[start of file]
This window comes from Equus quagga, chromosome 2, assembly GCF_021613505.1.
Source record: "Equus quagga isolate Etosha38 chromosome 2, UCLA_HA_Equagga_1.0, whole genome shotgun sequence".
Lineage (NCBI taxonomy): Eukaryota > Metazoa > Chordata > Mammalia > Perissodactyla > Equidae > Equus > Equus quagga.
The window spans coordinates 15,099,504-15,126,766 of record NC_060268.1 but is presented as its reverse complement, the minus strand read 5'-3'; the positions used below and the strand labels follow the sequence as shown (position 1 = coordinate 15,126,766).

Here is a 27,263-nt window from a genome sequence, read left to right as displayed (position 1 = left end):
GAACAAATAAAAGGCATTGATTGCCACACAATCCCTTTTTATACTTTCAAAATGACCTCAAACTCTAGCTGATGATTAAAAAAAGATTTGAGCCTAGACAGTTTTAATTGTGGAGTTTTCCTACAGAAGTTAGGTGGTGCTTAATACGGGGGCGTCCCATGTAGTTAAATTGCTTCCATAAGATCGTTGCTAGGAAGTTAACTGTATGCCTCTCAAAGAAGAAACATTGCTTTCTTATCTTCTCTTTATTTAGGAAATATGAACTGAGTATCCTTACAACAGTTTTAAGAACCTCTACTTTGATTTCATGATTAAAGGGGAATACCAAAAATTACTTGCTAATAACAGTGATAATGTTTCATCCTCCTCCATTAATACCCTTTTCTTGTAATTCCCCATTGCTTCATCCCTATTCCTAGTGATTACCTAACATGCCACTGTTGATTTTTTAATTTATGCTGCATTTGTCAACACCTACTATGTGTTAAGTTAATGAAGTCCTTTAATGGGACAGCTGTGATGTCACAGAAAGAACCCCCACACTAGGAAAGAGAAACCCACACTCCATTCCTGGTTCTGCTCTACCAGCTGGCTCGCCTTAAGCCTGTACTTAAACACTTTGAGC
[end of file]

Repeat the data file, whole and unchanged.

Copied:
This window comes from Equus quagga, chromosome 2, assembly GCF_021613505.1.
Source record: "Equus quagga isolate Etosha38 chromosome 2, UCLA_HA_Equagga_1.0, whole genome shotgun sequence".
Lineage (NCBI taxonomy): Eukaryota > Metazoa > Chordata > Mammalia > Perissodactyla > Equidae > Equus > Equus quagga.
The window spans coordinates 15,099,504-15,126,766 of record NC_060268.1 but is presented as its reverse complement, the minus strand read 5'-3'; the positions used below and the strand labels follow the sequence as shown (position 1 = coordinate 15,126,766).

Here is a 27,263-nt window from a genome sequence, read left to right as displayed (position 1 = left end):
GAACAAATAAAAGGCATTGATTGCCACACAATCCCTTTTTATACTTTCAAAATGACCTCAAACTCTAGCTGATGATTAAAAAAAGATTTGAGCCTAGACAGTTTTAATTGTGGAGTTTTCCTACAGAAGTTAGGTGGTGCTTAATACGGGGGCGTCCCATGTAGTTAAATTGCTTCCATAAGATCGTTGCTAGGAAGTTAACTGTATGCCTCTCAAAGAAGAAACATTGCTTTCTTATCTTCTCTTTATTTAGGAAATATGAACTGAGTATCCTTACAACAGTTTTAAGAACCTCTACTTTGATTTCATGATTAAAGGGGAATACCAAAAATTACTTGCTAATAACAGTGATAATGTTTCATCCTCCTCCATTAATACCCTTTTCTTGTAATTCCCCATTGCTTCATCCCTATTCCTAGTGATTACCTAACATGCCACTGTTGATTTTTTAATTTATGCTGCATTTGTCAACACCTACTATGTGTTAAGTTAATGAAGTCCTTTAATGGGACAGCTGTGATGTCACAGAAAGAACCCCCACACTAGGAAAGAGAAACCCACACTCCATTCCTGGTTCTGCTCTACCAGCTGGCTCGCCTTAAGCCTGTACTTAAACACTTTGAGC